Court name
HC: Civil Division (Uganda)
Judgment date
10 December 2016

Coil Ltd v Transtrade Services Ltd (Miscellaneous Civil Application-2016/14) [2016] UGHCCD 93 (10 December 2016);

Cite this case
[2016] UGHCCD 93
Coram
Mubiru, J

THE REPUBLIC OF UGANDA

IN THE HIGH COURT OF UGANDA SITTING AT ARUA

MISCELLANEOUS CIVIL APPLICATION No. 0014 OF 2016

(Arising from Arua High Court Civil Suit No. 0006 OF 2016)

 

COIL LIMITED                   …………………………………………….   APPLICANT

 

  1.  

 

TRANSTRADE SERVICES LIMITED   …..…….…………………… RESPONDENT

 

Before: Hon Justice Stephen Mubiru.

 

RULING

 

This is an application by Chamber Summons under section 98 of The Civil Procedure Act, and Order 40 rules 1, 2, 4, 5 and 6 of The Civil Procedure Rules, for orders that the respondent’s motor vehicles registration No. KBU 456 J and ZE 4212 or such other motor vehicles as may be identified by the applicant be attached before judgment. In the alternative, the applicant seeks an order for the respondent to furnish security sufficient to satisfy the applicant’s claim in the event of judgment being delivered in its favour. The application is supported by the affidavit of Mr. Pooja Dokwal, the General Manager of the applicant whose contents are to the effect that on 8th January 2016, the respondent’s motor vehicles Registration Numbers KBU 456 J and ZE 4212 rammed into the applicant’s electrical generator at Goli Customs in Nebbi District, damaging it beyond repair. On that basis, the applicant instituted a suit for the recovery of damages. However, the respondent is based in Kenya and has no known assets in Uganda. The applicant seeks an interlocutory order designed to prevent the dissipation or removal of the respondent's assets before trial, so that if the applicant succeeds at the trial there will be property against which it can enforce judgment.

 

Whether the respondent will have sufficient assets at the end of a trial to fully satisfy any judgment that may be obtained is a pertinent consideration both for the applicant and court. The last thing a litigant wants to do is to incur expenditure on litigation only to receive a paper judgment that cannot be satisfied. A plaintiff though is not normally entitled to secure assets in advance to ensure that they will be available to satisfy a judgment that may not come for years (see Lister v. Stubbs, [1890] All E.R. 797). During the pendency of the suit, a defendant is normally entitled to carry on its ordinary course of business, and if business takes a turn for the worse and there is no money left by the time a judgment is granted, that is too bad for the applicant. However, in situations where the respondent has acted fraudulently in the past or may act fraudulently in the future, a plaintiff may be able to apply to the court for an order of attachment before judgment (a Mareva injunction). Hence in Bahman (Prince Abdul) Bin Turki Al Sudairy v Abu Taha, [1980[ 3 ALL ER 409 at 412 Lord Denning M.R. stated that “A Mareva injunction can be granted against a man even though he is based in this country if the circumstances are such that there is a danger of his absconding or a danger of the assets being removed out of jurisdiction or disposed within jurisdiction or otherwise dealt with so that there is a danger that the plaintiff if he gets judgment will not be able to get it satisfied.”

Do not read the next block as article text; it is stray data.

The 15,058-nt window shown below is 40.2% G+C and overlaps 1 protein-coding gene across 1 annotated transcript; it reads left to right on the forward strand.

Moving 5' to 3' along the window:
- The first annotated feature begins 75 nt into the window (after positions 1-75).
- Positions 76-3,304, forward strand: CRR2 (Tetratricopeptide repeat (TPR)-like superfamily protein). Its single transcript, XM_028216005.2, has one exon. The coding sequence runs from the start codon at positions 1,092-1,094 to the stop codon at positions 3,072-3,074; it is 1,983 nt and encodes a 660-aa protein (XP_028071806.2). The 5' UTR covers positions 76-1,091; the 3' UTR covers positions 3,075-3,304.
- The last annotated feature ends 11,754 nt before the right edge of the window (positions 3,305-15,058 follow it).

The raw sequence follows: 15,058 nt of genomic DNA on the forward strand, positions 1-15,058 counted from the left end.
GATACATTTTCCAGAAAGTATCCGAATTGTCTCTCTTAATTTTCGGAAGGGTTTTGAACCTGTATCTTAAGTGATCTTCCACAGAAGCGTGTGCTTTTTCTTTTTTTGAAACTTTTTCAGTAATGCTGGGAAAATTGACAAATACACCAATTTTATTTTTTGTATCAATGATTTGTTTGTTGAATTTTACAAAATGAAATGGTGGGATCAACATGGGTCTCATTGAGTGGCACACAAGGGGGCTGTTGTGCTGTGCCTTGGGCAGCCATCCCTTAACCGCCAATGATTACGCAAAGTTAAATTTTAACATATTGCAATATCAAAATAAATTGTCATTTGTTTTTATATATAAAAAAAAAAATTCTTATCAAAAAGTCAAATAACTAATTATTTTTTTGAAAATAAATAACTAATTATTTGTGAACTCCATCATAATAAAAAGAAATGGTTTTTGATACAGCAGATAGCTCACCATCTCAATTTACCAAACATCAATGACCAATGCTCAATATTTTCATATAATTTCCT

The rationale behind an order of this nature was explained in Polly Peck International plc v Nadir (No 2) [1992] 4 All ER 769, 785g-786a, as follows:

So far as it lies in their power, the courts will not permit the course of justice to be frustrated by a defendant taking action, the purpose of which is to render nugatory or less effective any judgment or order which the applicant may thereafter obtain. It is not the purpose of [the] injunction to prevent a defendant acting as he would have acted in the absence of a claim against him. Whilst a defendant who is a natural person can and should be enjoined from indulging in a spending spree undertaken with the intention of dissipating or reducing his assets before the day of judgment, he cannot be required to reduce his ordinary standard of living with a view to putting by sums to satisfy a judgment which may or may not be given in the future. Equally no defendant, whether a natural or a juridical person, can be enjoined in terms which will prevent him from carrying on his business in the ordinary way or from meeting his debts or other obligations as they come due prior to judgment being given in the action. Justice requires that defendants be free to incur and discharge obligations in respect of professional advice and assistance in resisting the applicant’s claims. It is not the purpose of a [the] injunction to render the applicant a secured creditor, although this may be the result if the defendant offers a third party guarantee or bond in order to avoid such an injunction being imposed.